The continued use of variances is the source of hope for Planned Parenthood's Elizabeth Campbell Surgical Center in Mount Auburn. The clinic had a transfer agreement with UC Health. UC Health's charter allows it to be considered a private, nonprofit entity for legal purposes, even though it was set up in 2010 by the public University of Cincinnati.
But when the new transfer agreement law took effect on Oct. 1, the hospital terminated its transfer agreement with Planned Parenthood.
Hospital executives felt they didn't have a choice because of the way the law was worded, said Tony Condia, vice president of marketing at UC Health. It could be interpreted to mean that hospitals operated by a public entity, such as a university, are forbidden to enter into agreements with abortion clinics, he said.
Planned Parenthood approached several local hospitals about transfer agreements, to no avail, spokesman Rick Pender said.
Before the UC Health transfer agreement ended, Planned Parenthood applied for the special variance to stay in operation without a patient-transfer agreement with a hospital. The request is pending, and the clinic can legally operate while Director of Health Ted Wymyslo considers his decision, Health Department spokeswoman Tessie Pollock said.
"There are no irregularities in what we are doing," Pender said. "We have filed this variance agreement, as it is stipulated by the law, and there is no reason for it to be denied."
The situation is more dire for the Women's Med clinic in Sharonville, directed by Martin Haskell, the Cincinnati doctor who drew public attention to the controversial late-term abortion procedure sometimes called "partial-birth abortion."
Women's Med has been operating without a hospital transfer agreement since at least 2010 but had a variance from the Department of Health giving it permission to operate because its doctors could admit patients at Cincinnati hospitals. The variance was first granted under the Gov. Ted Strickland administration and then renewed by Wymyslo under the Gov. John Kasich administration, but Wymyslo last year moved to decline the variance. Women's Med has objected to the decision and awaits final order.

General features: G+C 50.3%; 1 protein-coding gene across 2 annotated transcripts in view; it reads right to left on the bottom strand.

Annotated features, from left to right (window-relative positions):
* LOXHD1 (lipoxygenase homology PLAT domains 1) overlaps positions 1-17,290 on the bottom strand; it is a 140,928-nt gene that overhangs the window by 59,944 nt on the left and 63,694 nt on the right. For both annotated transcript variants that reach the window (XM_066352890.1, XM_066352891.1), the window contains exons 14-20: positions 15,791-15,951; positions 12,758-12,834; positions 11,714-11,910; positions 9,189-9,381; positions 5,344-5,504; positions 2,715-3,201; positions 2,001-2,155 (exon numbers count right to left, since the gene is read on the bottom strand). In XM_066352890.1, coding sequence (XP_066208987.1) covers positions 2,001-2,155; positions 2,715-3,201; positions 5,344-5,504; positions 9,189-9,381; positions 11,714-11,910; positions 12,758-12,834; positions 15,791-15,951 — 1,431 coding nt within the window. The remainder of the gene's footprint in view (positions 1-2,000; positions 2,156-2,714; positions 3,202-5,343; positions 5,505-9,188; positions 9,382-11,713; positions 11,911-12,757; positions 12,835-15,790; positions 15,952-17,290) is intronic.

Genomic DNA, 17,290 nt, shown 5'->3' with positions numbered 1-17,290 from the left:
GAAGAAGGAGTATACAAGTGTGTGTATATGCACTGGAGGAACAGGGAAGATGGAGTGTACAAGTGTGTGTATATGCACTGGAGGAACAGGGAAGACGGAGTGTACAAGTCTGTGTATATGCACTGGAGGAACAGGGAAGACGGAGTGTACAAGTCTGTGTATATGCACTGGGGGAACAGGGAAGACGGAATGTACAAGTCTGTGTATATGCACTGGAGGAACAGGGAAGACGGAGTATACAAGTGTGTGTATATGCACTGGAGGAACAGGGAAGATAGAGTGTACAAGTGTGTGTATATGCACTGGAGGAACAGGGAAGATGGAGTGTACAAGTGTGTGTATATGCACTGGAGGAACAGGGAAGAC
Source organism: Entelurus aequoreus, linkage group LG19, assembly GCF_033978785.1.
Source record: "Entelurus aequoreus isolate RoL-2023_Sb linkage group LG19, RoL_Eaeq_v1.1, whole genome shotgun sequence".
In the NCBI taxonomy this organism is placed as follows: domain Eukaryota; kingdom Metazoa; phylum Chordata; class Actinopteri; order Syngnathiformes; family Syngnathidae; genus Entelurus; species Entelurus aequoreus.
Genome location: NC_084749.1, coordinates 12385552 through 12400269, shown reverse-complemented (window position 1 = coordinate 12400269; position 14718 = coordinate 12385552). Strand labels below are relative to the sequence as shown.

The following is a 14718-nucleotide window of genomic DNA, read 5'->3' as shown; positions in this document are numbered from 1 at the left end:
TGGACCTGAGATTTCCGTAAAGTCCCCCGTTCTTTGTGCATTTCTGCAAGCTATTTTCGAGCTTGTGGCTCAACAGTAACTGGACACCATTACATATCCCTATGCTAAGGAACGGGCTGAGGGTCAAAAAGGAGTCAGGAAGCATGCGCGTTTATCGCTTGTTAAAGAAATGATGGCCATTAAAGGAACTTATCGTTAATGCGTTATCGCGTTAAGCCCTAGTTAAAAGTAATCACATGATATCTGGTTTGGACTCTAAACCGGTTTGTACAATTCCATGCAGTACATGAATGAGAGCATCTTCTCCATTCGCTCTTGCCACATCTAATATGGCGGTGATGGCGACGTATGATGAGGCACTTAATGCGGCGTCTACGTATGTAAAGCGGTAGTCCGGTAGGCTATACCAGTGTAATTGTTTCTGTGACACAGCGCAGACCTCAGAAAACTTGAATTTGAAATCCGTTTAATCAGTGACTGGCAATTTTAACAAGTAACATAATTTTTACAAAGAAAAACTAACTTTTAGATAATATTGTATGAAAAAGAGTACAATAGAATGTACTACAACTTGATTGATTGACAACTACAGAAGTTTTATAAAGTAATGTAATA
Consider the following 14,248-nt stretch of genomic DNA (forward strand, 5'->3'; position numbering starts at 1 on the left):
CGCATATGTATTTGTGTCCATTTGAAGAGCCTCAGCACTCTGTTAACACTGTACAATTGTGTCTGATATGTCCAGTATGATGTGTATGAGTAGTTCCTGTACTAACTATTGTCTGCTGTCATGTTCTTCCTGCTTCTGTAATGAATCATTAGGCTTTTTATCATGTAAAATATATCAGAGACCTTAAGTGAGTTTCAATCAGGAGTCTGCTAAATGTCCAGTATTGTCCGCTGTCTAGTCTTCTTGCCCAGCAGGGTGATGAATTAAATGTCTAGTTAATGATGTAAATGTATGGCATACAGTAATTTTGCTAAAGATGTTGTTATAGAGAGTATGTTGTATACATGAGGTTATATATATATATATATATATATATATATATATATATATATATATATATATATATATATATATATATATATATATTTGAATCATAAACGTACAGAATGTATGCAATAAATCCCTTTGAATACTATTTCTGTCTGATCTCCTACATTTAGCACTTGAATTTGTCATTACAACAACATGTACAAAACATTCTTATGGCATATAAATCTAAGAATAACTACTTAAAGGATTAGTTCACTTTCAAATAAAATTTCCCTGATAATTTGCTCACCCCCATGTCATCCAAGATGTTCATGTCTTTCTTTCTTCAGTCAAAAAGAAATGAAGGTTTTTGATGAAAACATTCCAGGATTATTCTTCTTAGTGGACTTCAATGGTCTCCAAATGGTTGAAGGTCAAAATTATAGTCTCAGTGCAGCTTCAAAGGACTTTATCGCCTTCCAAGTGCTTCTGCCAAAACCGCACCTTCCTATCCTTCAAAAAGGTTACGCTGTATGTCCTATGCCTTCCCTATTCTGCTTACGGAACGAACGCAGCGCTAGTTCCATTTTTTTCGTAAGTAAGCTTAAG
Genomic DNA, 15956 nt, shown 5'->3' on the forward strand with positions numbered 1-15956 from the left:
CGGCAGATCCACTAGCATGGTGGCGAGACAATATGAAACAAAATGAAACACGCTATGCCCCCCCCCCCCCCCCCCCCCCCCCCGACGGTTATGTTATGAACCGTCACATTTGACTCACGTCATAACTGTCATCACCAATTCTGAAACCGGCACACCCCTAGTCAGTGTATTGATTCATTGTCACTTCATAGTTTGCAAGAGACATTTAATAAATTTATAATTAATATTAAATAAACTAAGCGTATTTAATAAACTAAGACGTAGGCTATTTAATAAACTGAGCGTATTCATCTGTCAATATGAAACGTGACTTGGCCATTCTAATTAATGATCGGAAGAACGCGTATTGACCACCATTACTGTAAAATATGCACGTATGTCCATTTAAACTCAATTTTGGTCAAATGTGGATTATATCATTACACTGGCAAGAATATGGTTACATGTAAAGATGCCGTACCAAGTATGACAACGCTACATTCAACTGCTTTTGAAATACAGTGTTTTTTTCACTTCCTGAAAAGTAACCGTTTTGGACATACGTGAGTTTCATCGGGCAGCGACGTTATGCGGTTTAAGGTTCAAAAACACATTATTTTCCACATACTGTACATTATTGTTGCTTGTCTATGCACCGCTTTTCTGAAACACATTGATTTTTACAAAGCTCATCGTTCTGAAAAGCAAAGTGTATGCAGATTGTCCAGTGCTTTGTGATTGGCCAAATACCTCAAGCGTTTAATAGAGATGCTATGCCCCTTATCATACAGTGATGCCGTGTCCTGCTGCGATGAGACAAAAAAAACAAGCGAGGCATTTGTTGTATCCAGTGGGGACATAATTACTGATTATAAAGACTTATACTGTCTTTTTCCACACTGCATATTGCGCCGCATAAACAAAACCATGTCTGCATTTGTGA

As of Thursday, the clinic was still taking appointments and seeing patients.
Jennifer Branch, a lawyer with Gerhardstein & Branch representing Women's Med, said the clinic requested transfer agreements from every hospital in the area, including Christ Hospital and Bethesda North, both of which are private.
None agreed to the arrangement, she said. Officials from Christ and Bethesda North didn't return phone calls seeking comment.
Haskell's other Ohio clinic, Women's Med in Dayton, has also operated under a variance. The Health Department is currently reviewing whether to renew that agreement.
"The entire western part of the state is in danger of losing access to safe, legal abortion care. And it's because of politics," said Kellie Copeland, executive director of NARAL Pro-Choice Ohio.
Without abortion clinics in Cincinnati and perhaps Dayton, Southwest Ohioans, Northern Kentuckians and even some Hoosiers would face hours of driving, days off work and gallons of gas to get an abortion ‚?? especially because Ohio law requires an appointment at a clinic at least 24 hours before an abortion, unless the woman is endangered by the pregnancy.
Nash, of the Guttmacher Institute, said the hardest hit by the limited access would be young women, poor women and women of color.
"We'd be in a place where women who have financial means will have access to care and women who are poor will have a difficult time accessing abortion services," Nash said.